First, thank you for all the emails you send to keep us up to date on your ministry and work. I feel I get to travel a bit with you to all the fortunate schools and churches who host you by reading of their comments or hearing a radio interview. My awareness continues to increase thanks to the work you do. I rejoiced to know your Illinois trip was such a wonderful success for the launch of your heart-work Mud Pies and Kites.

The film is simply wonderful! It is WONDERFUL! Congratulations. It is such a journey, one I chose to make in its entirety from beginning to end. I was left bare-naked at the end and despite my copious tears, my sad emotions and my complete sense of utter emptiness, I was deeply grateful, hopeful and most especially motivated. One cannot see and hear all you are sharing and not change one’s view each day of each and every person we encounter and the myriad of sufferings right in front of us. It really begs us to awaken to our choices. Though I have not seen what you have nor can I smell what I can only imagine in your descriptions, when your images arrive into my comfortable living room I am reminded to yet again ‘change my life.’ To not indulge my passions for making sense of suffering but to allow the experience of your film to be converted to better choices in every area of my life so that we ALL may benefit. To bring my own healing presence to every person I encounter and to grow to accommodate the space needed inside for that. That each moment we respond trusting WHO we are is always enough even when we think we have nothing to give. A smile plenty. Fr. Tom’s interview is a jewel in the crown of the film and I was so appreciative of the hope demonstrated in small stories after seeing the children with special needs and the hospital with its abundant lack. The despair of the mud pies is interwoven splendidly with the beauty and hope in the kites throughout the whole film, you are an inspiring filmmaker with a great gift. Your passion for Haiti and its people is incredibly moving.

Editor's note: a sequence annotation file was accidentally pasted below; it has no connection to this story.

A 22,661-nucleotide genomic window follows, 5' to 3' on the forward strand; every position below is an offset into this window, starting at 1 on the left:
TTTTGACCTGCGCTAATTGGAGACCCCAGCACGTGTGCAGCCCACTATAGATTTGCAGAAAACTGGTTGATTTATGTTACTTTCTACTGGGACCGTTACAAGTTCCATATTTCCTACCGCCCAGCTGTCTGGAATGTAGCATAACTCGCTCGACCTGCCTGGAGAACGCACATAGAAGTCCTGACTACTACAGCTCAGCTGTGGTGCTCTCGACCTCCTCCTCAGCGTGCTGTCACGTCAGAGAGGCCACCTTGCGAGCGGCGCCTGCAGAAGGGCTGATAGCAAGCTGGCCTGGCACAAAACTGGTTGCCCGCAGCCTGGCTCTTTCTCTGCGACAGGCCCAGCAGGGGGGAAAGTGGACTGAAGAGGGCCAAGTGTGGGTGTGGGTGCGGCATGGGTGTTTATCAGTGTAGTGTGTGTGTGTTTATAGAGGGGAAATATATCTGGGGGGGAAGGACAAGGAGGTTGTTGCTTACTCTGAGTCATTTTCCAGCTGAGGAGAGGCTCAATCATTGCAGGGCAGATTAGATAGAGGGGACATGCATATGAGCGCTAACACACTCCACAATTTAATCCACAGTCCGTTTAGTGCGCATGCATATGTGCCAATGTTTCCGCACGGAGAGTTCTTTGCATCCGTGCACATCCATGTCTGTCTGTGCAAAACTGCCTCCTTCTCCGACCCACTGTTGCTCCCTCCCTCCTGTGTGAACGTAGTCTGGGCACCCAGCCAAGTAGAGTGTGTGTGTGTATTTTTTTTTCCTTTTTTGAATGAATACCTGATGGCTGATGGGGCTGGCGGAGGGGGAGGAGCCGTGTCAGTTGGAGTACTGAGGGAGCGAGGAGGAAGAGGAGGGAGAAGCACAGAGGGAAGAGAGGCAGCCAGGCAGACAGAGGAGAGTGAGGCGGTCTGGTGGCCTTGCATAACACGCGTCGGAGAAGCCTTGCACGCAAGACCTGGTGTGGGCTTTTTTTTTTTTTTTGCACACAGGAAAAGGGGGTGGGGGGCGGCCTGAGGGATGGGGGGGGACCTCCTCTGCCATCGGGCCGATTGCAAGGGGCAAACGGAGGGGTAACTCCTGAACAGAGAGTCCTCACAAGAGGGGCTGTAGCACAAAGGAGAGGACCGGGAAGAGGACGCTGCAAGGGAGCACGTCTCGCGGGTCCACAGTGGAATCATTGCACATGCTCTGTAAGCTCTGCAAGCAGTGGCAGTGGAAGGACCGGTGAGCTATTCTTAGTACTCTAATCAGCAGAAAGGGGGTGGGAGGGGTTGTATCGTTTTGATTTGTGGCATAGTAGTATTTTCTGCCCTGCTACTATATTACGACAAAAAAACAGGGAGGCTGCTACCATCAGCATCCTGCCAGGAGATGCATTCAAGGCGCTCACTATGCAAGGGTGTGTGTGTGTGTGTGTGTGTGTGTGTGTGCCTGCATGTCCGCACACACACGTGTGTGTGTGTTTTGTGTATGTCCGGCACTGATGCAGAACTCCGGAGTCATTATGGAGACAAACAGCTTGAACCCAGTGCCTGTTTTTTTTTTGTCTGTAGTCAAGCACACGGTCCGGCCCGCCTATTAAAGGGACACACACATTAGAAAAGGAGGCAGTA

And most important, Gerry, you are in my prayers. I cannot tell you of the intention my heart sends forth that your ministry grows to touch many, many lives and awaken hearts. You inspire me personally to increase my silent time with God so that when I do serve I do not just alleviate pain but really ALLOW myself to see others in the way that transforms and creates. Each moment adding love or hate to the world and falling, letting go more and more into the trusting arms of our ever loving Creator.
THANK YOU. YOUR WORK IS SO APPRECIATED.

-Jane of New York
(a financial sponsor of this film)

The experience of watching Mud Pies and Kites is one of full immersion in unimaginable misery. It’s a journey to a place that I don’t want to know exists. It shakes up my comfortable life and challenges me to re-examine the “good Christian” life I lead. It reminds me that simply not choosing to be more informed about the devastating scope of poverty doesn’t mean it doesn’t exist and, more importantly, doesn’t excuse me from doing something about it. Looking into the eyes of the people you met, seeing the ravages of the life they are forced to lead, and then seeing their moments of joy, their hope and faith in Christ and their gritty resiliency, I am ashamed of the times I have complained about petty inconveniences. They are truly my brothers and sisters and I came to understand fully your message of compassion that calls us to companionship.